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" In the dim obscurity of the past we can see that the early progenitor of all the Vertebrata must have been an aquatic animal, provided with branchiae, with the two sexes united in the same individual, and with the most important organs of the body (such... "
The Descent of Man, and Selection in Relation to Sex - Page 368
by Charles Darwin - 1872
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London Society, Volume 17; Volume 19

James Hogg, Florence Marryat - English literature - 1871
...the early progenitor of all the vertebrate must have been an aquatic animal, provided with branchije, with the two sexes united in the same individual,...(such as the brain and heart) imperfectly developed.' He ' thinks that this queer kind of animal must have resembled the larvae of the marine Ascidians....
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Old and New, Volume 3

Edward Everett Hale - History - 1871
...the early progenitor of all the verte brata must have been an aquatic animal, provided with branchia, with the two sexes united in the same individual,...developed. This animal seems to have been more like the larvfe of our own existing marine Ascidians than any other known form." Therefore and here is the...
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The Southern Magazine, Volume 9

Literary Criticism - 1871
...the early progenitor of all the Vertebrata must have been an aquatic animal, provided with branchiae, with -the two sexes united in the same individual,...developed . This animal seems to have been more like the larva; of our existing marine Ascidians than any other known form. And, before this {Descent of Man,...
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Christianity and positivism

James McCosh - 1871
...the early progenitor of all the vertebrata must have been an aquatic animal, provided with branchiae, with the two sexes united in the same individual,...developed. This animal seems to have been more like the larva; of our existing marine Ascidians than any other form known. " (Part II. c. xxi.) I have allowed...
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The Contemporary Review, Volume 17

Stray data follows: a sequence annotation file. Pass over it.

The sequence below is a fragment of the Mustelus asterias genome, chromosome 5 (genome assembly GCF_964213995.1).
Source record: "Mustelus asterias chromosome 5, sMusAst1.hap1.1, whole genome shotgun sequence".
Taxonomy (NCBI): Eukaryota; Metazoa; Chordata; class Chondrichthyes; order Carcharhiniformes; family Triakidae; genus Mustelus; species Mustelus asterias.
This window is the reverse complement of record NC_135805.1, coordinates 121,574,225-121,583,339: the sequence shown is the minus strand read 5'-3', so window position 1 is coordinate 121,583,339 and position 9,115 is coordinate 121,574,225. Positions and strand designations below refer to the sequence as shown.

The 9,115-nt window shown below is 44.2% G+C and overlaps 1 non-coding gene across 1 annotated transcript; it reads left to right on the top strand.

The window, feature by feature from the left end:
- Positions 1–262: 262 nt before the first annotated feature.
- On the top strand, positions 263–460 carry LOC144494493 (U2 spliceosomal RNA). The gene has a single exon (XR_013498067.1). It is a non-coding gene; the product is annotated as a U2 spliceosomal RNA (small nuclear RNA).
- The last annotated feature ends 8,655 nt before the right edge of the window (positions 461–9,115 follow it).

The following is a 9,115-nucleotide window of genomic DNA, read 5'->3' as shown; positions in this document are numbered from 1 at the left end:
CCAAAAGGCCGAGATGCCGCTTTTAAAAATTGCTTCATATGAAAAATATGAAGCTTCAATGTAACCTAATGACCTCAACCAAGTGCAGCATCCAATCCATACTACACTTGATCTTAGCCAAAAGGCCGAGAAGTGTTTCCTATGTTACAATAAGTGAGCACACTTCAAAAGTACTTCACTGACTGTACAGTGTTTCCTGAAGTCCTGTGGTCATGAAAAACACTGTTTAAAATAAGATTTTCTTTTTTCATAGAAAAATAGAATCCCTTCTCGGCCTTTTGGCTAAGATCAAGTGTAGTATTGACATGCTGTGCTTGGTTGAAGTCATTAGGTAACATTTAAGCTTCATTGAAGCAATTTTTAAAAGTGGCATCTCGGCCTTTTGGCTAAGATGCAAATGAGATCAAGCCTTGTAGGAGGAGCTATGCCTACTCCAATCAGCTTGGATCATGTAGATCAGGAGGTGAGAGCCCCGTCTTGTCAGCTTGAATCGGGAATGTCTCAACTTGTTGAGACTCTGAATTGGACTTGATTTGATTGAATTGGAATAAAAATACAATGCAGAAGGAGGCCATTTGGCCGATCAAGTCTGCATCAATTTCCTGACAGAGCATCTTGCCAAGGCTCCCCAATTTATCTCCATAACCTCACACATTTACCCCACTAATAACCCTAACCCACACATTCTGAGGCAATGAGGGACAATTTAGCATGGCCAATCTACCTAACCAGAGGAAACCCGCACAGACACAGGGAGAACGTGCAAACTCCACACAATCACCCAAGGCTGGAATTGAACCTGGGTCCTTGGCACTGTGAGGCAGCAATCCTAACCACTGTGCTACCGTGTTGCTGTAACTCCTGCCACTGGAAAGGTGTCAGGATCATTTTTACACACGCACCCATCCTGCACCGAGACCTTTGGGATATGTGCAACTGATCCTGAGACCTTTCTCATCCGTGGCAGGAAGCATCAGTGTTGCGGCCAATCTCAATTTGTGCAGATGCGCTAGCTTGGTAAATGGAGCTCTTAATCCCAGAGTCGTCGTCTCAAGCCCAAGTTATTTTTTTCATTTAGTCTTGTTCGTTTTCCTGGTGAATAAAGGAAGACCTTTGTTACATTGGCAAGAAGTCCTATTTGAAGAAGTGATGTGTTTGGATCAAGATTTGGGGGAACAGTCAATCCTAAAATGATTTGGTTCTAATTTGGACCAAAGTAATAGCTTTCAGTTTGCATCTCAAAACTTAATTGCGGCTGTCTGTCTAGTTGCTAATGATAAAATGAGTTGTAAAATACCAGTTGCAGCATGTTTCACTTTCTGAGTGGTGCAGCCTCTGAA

Great Britain - 1871
...the early progenitor of all the vcrtebrata must have been an aquatic animal provided with branchiae, with the two sexes united in the same individual,...(such as the brain and heart) imperfectly developed." Mr. Darwin is conscious that this theory will be distasteful to many, but after offering some consolations,...
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The Southern Magazine, Volume 11

1872
...tail," etc., etc., or rather have passed through that form from one still lower of an "animal which seems to have been more like the larvae of our existing marine Ascidians than any other known form," then these people are a long way down the scale yet, and may have only lately changed from the form...
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The Southern Review, Volume 9, Issues 18-20

Literary Collections - 1871
...with our writer an hypothetical aquarian animal, ' with the two sexes united in one individual ! ' This animal seems to have been more like the larvae of our existing ascidians than any other known form ! Secondly, he aims to establish the general principle of evolution....
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Youth and Years at Oxford, in Conversation on Questions of the Day

Manthano - Apologetics - 1872 - 376 pages
...the early progenitor of all the Vertebrata must have been an aquatic animal, provided with branchiae, with the two sexes united in the same individual,...existing marine Ascidians than any other known form."* NEMO. n. There are some obvious reasons why Mr. Darwin has so many readers. The literary value of his...
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The British and Foreign Evangelical Review, Volume 21

Theology - 1872
...early progenitors of all the vertebrata must have been an aquatic animal, provided with branchiae, and with the two sexes united in the same individual,...existing marine Ascidians than any other known form." (Part II. p. 389.) As Mr Darwin himself remarks, he has "given to man a pedigree of prodigious length,...
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